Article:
Alums in the News: Moriarty, LaClair, Mayhew, and Macchi

Published: Sep 5, 2014
(Profile shot of woman wearing white overcoat)

Here at UMBC, we take pride in what our alums accomplish after graduation. Take a moment to see which Retrievers have been on the move and making news!

As Baltimore’s Gamescape, an exhibit at Artscape, moved out of MICA and into the Single Carrot Theatre, Jonathon Moriarty ‘13, computer science and visual arts, prepared to present his game, CAVE, to judges and guests.

photo via
photo via

Gamescape promotes the rise of “indie developers,” or those who don’t work for big companies.

Moriarty, who first got involved with the exhibit as a member of the game developers club at UMBC, returned for his fifth year at the exhibit as a full-time game developer.

“The rise of indie developers… it’s something that’s happening really the world over and it’s the result of tool sets previously unavailable due to large amounts of money,” said Moriarty to the City Paper. Read more in and the City Paper.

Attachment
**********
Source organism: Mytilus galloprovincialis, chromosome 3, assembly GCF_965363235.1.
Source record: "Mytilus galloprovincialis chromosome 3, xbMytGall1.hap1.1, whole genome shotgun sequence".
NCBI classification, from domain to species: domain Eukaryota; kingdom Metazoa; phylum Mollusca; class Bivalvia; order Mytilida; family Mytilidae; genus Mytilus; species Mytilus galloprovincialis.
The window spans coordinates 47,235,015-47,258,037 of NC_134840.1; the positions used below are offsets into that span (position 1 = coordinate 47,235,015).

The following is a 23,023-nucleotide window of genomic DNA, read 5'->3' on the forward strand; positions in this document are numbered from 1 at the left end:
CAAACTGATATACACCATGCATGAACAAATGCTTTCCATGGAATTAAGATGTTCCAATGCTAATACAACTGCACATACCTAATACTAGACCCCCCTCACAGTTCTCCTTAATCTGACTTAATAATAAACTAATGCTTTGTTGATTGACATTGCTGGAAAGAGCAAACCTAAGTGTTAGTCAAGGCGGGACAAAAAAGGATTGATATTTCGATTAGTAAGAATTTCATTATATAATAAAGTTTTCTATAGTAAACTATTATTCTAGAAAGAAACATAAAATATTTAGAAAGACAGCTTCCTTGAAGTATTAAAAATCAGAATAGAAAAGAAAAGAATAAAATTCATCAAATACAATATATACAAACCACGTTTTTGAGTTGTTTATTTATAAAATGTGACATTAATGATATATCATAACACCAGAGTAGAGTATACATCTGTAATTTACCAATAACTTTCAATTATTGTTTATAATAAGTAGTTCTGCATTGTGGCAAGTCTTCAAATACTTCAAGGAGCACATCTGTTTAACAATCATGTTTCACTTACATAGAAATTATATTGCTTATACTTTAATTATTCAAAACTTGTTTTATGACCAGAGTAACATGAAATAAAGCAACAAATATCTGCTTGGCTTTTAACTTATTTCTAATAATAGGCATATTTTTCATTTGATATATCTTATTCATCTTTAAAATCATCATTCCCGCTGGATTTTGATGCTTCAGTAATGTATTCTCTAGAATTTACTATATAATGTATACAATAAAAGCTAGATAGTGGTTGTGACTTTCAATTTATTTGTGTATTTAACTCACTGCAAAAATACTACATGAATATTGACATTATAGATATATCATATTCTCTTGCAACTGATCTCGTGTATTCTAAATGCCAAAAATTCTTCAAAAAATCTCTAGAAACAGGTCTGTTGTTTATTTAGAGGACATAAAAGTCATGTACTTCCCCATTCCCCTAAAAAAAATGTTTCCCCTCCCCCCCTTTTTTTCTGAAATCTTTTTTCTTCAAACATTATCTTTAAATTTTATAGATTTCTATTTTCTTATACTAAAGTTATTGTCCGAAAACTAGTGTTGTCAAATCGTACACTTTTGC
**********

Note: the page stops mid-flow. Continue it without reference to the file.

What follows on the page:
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photo via The Baltimore Sun

Danielle LaClair ’08, social work, had no reason to worry when her tuition payment plan for Howard County Community College was cancelled.

Recently, the Pathway Scholarship Program, which grants “a county government-funded scholarship designed to make college affordable for county residents in need,” gave $2.5 million to 1,300 student–including LaClair. “It’s eased a lot of my worrying. These scholarships make going back to school that much easier,” said LaClair to The Baltimore Sun. Read more here.

On November 6, 2014, the UMBC Department of Visual Arts IMDA (imaging and digital arts) program will host Neja Tomšič of Slovenia along with Icelandic Fulbright Scholar Jaimes Mayhew ‘10, imaging and digital arts.

This Catalyst event, which will take place from 12 p.m. to 1 p.m., is designed to work with IMDA graduate students in the ITE 110 Flex Lab. Read all of the information here.

photo via
photo via

Alexandra Shaw Macchi ’14, M.F.A., was recently published in City Paper under her pen name Lexie Mountain. Throughout her article, she addresses the passing of H. Res 676, which gives citizens the ability to sue the president, and the epidemic of imported snails used for moisturizers eating away at Floridian homes. Find her full article here.

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